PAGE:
Chinese students looking abroad confident about coronavirus pandemic, but keeping an eye on geopolitics


By Holly ChikGuo Rui

As the world gradually moves ahead of the coronavirus, Chinese students are newly confident about studying abroad. But concerns remain about China’s strained relationships with some foreign countries.

Half the Chinese students wishing to go overseas said they planned to go this year, while a quarter would leave next year, according to a survey of 1,380 students by Chinese education consultancy EIC Education.

On the pandemic, around 60 per cent of respondents said they would feel safe to leave home after being vaccinated against Covid-19. And about 60 per cent of students will feel confident about leaving if travel restrictions are eased for foreign students, infections at the destination stay low and on-campus teaching resumes.

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In 2019, China – the country with the most people studying abroad – had 703,500 students overseas, according to the country’s education ministry.

The EIC Education survey found for the third consecutive year that Britain was the most favoured destination for mainland Chinese students, a status previously held by the United States.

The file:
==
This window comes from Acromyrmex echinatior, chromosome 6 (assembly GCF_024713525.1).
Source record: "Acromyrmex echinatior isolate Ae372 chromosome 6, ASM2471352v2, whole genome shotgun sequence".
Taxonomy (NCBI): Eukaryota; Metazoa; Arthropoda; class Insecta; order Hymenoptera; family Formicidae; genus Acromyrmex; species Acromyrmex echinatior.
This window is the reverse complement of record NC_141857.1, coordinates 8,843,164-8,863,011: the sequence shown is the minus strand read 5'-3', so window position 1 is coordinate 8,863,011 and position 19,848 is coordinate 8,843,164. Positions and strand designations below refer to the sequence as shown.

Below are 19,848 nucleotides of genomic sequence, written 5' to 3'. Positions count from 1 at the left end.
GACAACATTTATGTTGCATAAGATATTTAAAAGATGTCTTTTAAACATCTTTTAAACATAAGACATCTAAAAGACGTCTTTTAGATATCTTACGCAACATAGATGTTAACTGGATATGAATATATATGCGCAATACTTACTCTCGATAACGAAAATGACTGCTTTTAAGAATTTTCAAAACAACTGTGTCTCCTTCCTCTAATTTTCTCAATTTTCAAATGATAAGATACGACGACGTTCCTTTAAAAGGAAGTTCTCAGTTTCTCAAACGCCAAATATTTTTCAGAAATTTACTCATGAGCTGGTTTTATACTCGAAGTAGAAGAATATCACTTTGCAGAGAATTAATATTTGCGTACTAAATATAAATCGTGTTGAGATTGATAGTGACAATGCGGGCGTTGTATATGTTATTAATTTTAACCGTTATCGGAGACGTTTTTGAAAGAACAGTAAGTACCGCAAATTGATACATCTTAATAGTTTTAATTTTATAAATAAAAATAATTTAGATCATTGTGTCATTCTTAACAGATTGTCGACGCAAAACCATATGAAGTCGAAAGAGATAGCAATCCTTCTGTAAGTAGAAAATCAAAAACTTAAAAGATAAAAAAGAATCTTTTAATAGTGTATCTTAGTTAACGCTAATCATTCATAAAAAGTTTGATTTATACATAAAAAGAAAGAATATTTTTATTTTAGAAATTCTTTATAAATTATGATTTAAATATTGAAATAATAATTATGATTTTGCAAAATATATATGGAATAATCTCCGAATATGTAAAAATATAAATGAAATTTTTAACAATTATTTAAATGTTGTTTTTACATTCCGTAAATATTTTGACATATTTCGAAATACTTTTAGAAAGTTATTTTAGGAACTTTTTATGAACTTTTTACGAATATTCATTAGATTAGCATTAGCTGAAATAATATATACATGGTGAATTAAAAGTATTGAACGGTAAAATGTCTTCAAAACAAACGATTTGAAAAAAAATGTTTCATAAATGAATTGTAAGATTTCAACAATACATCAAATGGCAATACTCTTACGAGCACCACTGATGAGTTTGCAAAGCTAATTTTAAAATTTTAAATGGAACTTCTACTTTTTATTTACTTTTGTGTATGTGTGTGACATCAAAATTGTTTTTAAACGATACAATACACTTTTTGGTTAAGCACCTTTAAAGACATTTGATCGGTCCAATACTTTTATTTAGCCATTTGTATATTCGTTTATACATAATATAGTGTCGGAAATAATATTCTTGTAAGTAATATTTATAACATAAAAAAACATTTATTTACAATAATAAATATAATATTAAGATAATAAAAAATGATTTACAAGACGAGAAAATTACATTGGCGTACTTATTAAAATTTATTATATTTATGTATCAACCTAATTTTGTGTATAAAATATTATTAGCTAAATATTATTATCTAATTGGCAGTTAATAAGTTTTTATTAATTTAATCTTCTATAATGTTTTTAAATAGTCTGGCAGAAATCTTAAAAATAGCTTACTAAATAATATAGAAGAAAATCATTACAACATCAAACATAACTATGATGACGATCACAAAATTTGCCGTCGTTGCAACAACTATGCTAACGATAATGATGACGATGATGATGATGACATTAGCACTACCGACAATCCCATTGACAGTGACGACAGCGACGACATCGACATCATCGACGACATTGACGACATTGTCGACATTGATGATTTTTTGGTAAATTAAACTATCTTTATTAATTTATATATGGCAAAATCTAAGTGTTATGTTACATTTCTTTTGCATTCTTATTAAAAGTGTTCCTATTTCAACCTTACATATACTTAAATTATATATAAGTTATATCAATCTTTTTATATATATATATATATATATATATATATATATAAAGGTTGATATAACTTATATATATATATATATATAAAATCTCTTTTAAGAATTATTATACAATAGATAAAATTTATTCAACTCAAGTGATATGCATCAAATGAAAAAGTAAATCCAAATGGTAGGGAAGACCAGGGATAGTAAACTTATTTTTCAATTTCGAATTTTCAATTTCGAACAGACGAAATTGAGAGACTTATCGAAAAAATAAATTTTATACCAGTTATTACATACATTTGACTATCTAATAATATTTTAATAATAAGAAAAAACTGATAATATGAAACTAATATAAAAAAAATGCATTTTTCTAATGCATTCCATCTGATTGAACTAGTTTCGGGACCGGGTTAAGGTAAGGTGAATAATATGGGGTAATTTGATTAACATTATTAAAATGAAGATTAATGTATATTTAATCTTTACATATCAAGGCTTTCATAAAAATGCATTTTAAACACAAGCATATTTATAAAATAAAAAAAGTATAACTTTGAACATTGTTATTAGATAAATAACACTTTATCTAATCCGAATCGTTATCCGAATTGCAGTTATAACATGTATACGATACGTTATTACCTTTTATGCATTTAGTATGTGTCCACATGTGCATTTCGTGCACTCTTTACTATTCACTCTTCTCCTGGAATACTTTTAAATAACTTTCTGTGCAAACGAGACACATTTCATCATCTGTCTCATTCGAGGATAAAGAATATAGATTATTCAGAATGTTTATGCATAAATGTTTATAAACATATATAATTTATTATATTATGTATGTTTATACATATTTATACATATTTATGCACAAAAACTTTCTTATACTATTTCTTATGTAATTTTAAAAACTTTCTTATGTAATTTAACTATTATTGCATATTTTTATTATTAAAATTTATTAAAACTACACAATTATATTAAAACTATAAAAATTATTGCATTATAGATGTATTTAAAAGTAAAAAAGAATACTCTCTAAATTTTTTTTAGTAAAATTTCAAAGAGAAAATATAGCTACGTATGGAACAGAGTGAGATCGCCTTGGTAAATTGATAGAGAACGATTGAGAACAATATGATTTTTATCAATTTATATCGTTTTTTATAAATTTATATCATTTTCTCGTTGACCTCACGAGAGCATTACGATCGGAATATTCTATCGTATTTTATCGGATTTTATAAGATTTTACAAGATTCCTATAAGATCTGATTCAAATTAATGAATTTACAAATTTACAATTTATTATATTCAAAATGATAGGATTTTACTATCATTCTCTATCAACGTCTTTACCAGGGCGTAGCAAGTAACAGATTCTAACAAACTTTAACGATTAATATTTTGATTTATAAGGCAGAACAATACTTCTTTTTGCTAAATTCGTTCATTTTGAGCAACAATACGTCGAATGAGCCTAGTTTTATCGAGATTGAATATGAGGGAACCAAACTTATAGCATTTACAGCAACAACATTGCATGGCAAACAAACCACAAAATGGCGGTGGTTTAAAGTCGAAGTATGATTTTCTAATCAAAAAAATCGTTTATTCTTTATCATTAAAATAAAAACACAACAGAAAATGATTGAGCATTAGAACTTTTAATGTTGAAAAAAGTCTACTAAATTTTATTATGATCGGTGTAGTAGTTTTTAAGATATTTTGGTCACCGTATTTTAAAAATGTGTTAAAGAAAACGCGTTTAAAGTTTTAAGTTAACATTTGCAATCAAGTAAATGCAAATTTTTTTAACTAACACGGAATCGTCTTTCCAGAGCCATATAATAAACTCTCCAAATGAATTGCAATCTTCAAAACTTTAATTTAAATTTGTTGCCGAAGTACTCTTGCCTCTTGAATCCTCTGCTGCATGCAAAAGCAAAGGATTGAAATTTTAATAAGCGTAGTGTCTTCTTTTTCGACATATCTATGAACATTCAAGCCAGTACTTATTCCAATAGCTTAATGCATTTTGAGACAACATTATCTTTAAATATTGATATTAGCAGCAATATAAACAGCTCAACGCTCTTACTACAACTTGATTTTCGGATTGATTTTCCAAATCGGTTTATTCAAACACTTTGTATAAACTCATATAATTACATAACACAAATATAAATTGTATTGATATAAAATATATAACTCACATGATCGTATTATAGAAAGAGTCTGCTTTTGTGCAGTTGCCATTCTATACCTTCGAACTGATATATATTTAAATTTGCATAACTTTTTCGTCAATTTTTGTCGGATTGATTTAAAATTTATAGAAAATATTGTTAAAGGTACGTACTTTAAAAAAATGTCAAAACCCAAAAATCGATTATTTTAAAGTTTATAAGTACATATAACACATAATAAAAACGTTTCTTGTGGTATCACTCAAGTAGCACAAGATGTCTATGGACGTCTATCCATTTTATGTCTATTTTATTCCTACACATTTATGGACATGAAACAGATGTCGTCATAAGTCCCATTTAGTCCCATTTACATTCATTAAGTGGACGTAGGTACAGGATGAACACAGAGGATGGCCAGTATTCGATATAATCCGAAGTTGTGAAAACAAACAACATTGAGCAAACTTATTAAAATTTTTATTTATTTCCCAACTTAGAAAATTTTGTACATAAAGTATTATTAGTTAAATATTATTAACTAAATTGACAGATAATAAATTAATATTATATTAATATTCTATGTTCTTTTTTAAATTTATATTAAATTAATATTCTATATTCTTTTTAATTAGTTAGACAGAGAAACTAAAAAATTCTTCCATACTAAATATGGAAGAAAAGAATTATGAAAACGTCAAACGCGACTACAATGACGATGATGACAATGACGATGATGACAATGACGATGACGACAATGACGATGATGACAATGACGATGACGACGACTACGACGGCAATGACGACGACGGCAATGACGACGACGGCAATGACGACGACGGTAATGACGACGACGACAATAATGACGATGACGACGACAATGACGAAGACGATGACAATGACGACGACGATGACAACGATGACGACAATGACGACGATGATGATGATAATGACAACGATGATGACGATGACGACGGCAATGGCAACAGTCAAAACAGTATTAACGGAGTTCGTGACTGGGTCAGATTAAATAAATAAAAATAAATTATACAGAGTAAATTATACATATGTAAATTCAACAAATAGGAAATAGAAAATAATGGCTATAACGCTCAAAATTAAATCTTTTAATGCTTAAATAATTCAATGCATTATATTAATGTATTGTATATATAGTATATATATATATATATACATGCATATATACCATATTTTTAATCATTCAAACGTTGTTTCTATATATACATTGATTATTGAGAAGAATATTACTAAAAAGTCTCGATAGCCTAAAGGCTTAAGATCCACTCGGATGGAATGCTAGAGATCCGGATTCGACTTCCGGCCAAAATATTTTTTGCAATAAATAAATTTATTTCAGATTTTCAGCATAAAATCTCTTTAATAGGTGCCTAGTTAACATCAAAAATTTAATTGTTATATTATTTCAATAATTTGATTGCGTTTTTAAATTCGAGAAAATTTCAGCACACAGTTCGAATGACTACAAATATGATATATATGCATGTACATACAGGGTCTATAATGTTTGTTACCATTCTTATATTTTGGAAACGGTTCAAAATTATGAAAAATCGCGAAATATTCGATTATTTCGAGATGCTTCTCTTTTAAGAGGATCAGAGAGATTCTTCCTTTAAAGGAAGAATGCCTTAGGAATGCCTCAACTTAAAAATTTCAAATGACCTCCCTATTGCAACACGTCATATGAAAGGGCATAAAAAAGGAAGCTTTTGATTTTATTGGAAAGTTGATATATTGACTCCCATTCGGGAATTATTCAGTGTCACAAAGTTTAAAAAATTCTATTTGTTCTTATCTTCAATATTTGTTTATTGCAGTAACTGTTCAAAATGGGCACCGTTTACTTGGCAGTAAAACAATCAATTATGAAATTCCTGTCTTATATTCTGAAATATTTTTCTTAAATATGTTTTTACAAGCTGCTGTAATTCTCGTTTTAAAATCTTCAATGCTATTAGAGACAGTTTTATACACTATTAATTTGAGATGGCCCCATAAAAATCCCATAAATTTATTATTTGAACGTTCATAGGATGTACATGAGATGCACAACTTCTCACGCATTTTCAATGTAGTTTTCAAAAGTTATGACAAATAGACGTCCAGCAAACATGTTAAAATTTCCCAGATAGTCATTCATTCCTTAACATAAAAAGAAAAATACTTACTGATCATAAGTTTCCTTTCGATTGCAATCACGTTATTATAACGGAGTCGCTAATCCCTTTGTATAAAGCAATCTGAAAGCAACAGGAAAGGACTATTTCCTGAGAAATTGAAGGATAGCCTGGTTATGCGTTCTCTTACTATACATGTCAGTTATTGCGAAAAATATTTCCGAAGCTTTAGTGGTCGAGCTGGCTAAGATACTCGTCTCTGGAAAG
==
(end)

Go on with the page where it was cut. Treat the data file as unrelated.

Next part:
According to the survey, nearly 30 per cent of students preferred Britain, 24.5 per cent favoured the US and 16.5 per cent chose Australia, with Canada (15.8 per cent) coming in fourth.

Hong Kong ranked fifth at 13.7 per cent, marking a jump of 6.8 per cent compared to last year.

Li Maizi, 32, a Beijing-based overseas education consultant, said the survey results aligned with her observations.

She said while the number of clients this year remained the same as in previous years – between 200-300 – fewer wanted to go to the US. Chinese students had become more concerned after the US government targeted them with antagonistic policies, Li said.

“The unfriendly policies, poor handling of the epidemic, the soaring number of deaths and the frozen relationship with China – all would make students think twice before making a decision. Usually, I told the parents who don’t care about politics that [US President Joe] Biden’s policy towards China is predictable,” Li said.

A 21-year-old law graduate from Hong Kong celebrates outside the London School of Economics in July 2019. Photo: Getty Images

She said parents were also bothered by the tense Sino-Australia relationship which saw the Chinese education ministry issue two warnings about studying in Australia. Instead of these two countries, more were now considering Hong Kong, Singapore, and Britain as study destinations.

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Li said students had a good impression of Hong Kong, and their parents respected their choices. “The students are not worried about the anti-government protests [which started in 2019]. They usually don’t believe local news reports which portrayed Hong Kong as very dangerous.